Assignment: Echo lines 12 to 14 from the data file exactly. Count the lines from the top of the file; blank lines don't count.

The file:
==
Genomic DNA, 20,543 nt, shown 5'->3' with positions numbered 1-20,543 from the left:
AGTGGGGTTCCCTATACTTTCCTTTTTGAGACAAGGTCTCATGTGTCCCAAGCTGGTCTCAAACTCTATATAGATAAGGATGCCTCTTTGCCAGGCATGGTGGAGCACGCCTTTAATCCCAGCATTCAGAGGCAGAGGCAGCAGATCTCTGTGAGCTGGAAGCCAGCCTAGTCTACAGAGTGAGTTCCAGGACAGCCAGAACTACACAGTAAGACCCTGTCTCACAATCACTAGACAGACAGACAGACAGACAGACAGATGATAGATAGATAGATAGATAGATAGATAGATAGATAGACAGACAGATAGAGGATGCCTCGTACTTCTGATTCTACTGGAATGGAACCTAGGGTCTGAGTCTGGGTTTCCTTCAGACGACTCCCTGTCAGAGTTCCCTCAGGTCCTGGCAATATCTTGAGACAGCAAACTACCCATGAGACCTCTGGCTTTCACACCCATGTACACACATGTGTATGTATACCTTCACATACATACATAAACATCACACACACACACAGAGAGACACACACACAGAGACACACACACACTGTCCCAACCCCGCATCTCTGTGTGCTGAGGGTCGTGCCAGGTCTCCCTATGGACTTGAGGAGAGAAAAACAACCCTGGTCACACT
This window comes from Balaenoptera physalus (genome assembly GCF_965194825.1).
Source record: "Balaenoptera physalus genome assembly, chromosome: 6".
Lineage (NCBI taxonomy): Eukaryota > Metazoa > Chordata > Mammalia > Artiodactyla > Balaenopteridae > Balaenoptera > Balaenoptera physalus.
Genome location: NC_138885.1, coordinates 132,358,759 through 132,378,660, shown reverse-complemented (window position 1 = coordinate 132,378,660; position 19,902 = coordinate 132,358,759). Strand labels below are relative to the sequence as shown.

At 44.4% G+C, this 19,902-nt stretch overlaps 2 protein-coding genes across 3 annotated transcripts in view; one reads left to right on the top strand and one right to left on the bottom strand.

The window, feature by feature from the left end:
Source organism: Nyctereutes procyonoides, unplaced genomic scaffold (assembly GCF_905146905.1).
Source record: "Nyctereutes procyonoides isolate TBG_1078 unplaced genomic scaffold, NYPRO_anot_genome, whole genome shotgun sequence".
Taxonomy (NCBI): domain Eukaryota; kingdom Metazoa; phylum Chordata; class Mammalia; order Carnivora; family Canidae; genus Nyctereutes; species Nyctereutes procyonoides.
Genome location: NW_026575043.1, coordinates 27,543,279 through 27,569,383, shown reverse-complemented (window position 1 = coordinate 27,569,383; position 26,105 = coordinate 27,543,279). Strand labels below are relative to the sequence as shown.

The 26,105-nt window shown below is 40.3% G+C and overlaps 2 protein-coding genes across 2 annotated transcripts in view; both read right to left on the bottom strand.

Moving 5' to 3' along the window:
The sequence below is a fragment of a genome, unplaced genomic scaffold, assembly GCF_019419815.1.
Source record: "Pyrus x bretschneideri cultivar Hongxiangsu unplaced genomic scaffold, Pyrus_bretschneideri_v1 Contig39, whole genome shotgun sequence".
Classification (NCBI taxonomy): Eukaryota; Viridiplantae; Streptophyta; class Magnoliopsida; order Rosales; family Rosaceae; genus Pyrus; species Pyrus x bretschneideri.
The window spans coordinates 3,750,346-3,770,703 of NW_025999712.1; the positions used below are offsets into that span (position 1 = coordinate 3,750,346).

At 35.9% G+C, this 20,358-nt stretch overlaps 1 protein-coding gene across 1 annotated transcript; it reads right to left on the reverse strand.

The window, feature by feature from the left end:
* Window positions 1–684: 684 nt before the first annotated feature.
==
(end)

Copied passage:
Genome location: NW_026575043.1, coordinates 27,543,279 through 27,569,383, shown reverse-complemented (window position 1 = coordinate 27,569,383; position 26,105 = coordinate 27,543,279). Strand labels below are relative to the sequence as shown.

The 26,105-nt window shown below is 40.3% G+C and overlaps 2 protein-coding genes across 2 annotated transcripts in view; both read right to left on the bottom strand.

Moving 5' to 3' along the window: